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  • Writer's picturePX3 Team

What the Devil Was That?!

Updated: Jan 16, 2019

Have you ever been victim to working in your garden and suddenly get a powerful reminder you are not alone? The culprit unknown and you end up spending an hour looking for something to avoid with no luck; the only thing you see a really stunning caterpillar.

Teufelskatz are not as uncommon as the German word appears. The Megalopyge operculis, ‘puss caterpillar’, ‘perrito’ or adult Southern flannel moth translates informally, if not literally, to a big butt with a trap door (insert giggle). The latter operculus refers to the cocoon, but having seen both stages in the pictures included here, the name is apt, wouldn’t you say? The puss caterpillar is one of the most venomous caterpillars found in North America and causes a fierce sting that is often accompanied by nausea, vomiting, in-tense abdominal distress, and in extreme cases, shock. So don’t let this fur baby fool you, under that soft ‘wool’ are piercing tubules waiting to give you more than a warning.

While wandering around natural spaces next take time, and extreme caution, to look at not only this novel critter but other venomous caterpillars that have been found here. Caterpillars are mere eating machines not unlike the initial blastomere of a human fetus having an anus and mouth first and foremost - ask me a funny joke about this later. Unlike the human fetus that is nicely tucked away in a womb, the caterpillar is completely naked and afraid. So afraid in many circumstances these caterpillars take things into their own crochets and have adapted to having an insurance plan. Caterpillars can be as harmless as to appear as bird poop or a rotting leaf, have caretaker partner ant nannies, be bitter and unpalatable, cause a stomach ache not to be forgotten by would be predators, or as with the subject of this piece, a sting in their ever changing tale.

Caterpillars are fascinating and enjoyably diverting to learn to identify but learning how to identify these highlighted Sanctuary companions might serve you better than others. In the midst of the Sanctuary you will also find the Saddleback caterpillar, Acharia stimulea, or slug moth on a good number of host trees and shrubs. This caterpillar has a brilliant green saddle blanket with a small, brown, English saddle in the middle of the ‘back’. Like other stinging caterpillars the saddleback caterpillar has urticating hairs — hollow bristles that contain toxins from poison-gland cells, to ward off predators. Beautiful and dangerous the sting of the saddleback can cause similar symptoms as the ‘devil cat’ with far less severity.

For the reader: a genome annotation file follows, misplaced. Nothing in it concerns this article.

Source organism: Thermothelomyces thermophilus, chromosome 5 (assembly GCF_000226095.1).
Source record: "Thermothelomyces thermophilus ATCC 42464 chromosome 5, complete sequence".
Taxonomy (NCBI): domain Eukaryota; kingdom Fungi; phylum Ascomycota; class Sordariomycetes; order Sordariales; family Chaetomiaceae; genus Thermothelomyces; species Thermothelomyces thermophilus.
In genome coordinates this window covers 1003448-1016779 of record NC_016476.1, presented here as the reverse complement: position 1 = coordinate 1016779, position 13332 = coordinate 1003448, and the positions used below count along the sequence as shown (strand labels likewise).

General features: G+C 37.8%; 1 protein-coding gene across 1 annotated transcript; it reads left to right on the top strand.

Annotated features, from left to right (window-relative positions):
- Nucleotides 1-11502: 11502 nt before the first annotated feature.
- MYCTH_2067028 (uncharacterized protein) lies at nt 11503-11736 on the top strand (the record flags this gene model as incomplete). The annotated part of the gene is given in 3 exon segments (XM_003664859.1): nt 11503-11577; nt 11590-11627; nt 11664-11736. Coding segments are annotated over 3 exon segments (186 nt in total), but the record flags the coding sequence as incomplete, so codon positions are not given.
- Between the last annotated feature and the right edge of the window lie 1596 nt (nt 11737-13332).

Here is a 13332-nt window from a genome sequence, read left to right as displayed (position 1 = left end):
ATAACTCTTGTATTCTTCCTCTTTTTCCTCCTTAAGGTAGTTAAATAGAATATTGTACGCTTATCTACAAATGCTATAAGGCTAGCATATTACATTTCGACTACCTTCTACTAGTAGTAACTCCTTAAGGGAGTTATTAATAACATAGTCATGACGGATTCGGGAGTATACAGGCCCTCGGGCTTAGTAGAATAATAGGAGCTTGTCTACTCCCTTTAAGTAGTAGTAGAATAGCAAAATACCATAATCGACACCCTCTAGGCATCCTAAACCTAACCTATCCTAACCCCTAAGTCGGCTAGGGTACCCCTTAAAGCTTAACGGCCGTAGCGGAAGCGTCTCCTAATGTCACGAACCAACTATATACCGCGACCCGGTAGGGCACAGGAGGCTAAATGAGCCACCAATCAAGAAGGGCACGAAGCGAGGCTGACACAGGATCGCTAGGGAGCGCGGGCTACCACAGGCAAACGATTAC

Now the Io moth caterpillar, Automeris io, can be found in clusters or long trains most often in the caterpillar form and could be mistaken perhaps as lichen or reindeer moss without looking close. The bristles on the io cat are bright green as well and have a branching, coral form that covers the entirety of the caterpillar. As the caterpillar ages it is more often found feeding solo on a variety of our common plants including willows, redbud, and blackberries.

This summer add caterpillars to your ID fun while you are outside. Take PX3’s Caterpillars to Butterflies to get the scoop on how to look for, identify and know who can be touched and those to avoid. Remember, don’t let the appearance of flannel fool you, look with your eyes and not your hands.

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